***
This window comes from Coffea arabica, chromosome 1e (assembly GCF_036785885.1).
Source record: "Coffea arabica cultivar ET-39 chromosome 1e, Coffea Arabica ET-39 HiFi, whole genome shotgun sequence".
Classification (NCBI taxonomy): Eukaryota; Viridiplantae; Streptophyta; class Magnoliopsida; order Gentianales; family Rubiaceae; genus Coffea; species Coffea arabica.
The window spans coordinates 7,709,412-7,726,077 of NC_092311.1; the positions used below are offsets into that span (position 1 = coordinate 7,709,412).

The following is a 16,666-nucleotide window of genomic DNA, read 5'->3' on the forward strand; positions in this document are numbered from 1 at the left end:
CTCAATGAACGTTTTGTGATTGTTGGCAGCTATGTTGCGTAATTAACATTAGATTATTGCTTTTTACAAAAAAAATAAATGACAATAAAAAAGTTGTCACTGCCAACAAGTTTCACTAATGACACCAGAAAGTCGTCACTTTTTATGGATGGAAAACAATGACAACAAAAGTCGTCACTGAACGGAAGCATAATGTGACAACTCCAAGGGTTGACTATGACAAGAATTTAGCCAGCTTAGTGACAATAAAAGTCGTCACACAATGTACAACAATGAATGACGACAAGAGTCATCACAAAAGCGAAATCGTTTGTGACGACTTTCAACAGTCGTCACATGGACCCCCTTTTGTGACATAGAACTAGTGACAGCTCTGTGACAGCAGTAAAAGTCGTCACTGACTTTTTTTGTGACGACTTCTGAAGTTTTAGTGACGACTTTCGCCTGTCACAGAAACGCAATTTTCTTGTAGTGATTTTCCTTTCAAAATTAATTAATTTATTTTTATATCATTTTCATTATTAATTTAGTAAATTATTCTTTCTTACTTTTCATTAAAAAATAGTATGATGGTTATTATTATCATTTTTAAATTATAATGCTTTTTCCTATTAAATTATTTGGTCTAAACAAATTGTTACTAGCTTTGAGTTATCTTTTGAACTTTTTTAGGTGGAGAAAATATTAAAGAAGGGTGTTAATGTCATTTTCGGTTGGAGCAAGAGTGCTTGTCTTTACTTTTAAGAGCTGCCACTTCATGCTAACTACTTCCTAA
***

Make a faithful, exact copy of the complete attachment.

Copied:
This window comes from Coffea arabica, chromosome 1e (assembly GCF_036785885.1).
Source record: "Coffea arabica cultivar ET-39 chromosome 1e, Coffea Arabica ET-39 HiFi, whole genome shotgun sequence".
Classification (NCBI taxonomy): Eukaryota; Viridiplantae; Streptophyta; class Magnoliopsida; order Gentianales; family Rubiaceae; genus Coffea; species Coffea arabica.
The window spans coordinates 7,709,412-7,726,077 of NC_092311.1; the positions used below are offsets into that span (position 1 = coordinate 7,709,412).

The following is a 16,666-nucleotide window of genomic DNA, read 5'->3' on the forward strand; positions in this document are numbered from 1 at the left end:
CTCAATGAACGTTTTGTGATTGTTGGCAGCTATGTTGCGTAATTAACATTAGATTATTGCTTTTTACAAAAAAAATAAATGACAATAAAAAAGTTGTCACTGCCAACAAGTTTCACTAATGACACCAGAAAGTCGTCACTTTTTATGGATGGAAAACAATGACAACAAAAGTCGTCACTGAACGGAAGCATAATGTGACAACTCCAAGGGTTGACTATGACAAGAATTTAGCCAGCTTAGTGACAATAAAAGTCGTCACACAATGTACAACAATGAATGACGACAAGAGTCATCACAAAAGCGAAATCGTTTGTGACGACTTTCAACAGTCGTCACATGGACCCCCTTTTGTGACATAGAACTAGTGACAGCTCTGTGACAGCAGTAAAAGTCGTCACTGACTTTTTTTGTGACGACTTCTGAAGTTTTAGTGACGACTTTCGCCTGTCACAGAAACGCAATTTTCTTGTAGTGATTTTCCTTTCAAAATTAATTAATTTATTTTTATATCATTTTCATTATTAATTTAGTAAATTATTCTTTCTTACTTTTCATTAAAAAATAGTATGATGGTTATTATTATCATTTTTAAATTATAATGCTTTTTCCTATTAAATTATTTGGTCTAAACAAATTGTTACTAGCTTTGAGTTATCTTTTGAACTTTTTTAGGTGGAGAAAATATTAAAGAAGGGTGTTAATGTCATTTTCGGTTGGAGCAAGAGTGCTTGTCTTTACTTTTAAGAGCTGCCACTTCATGCTAACTACTTCCTAA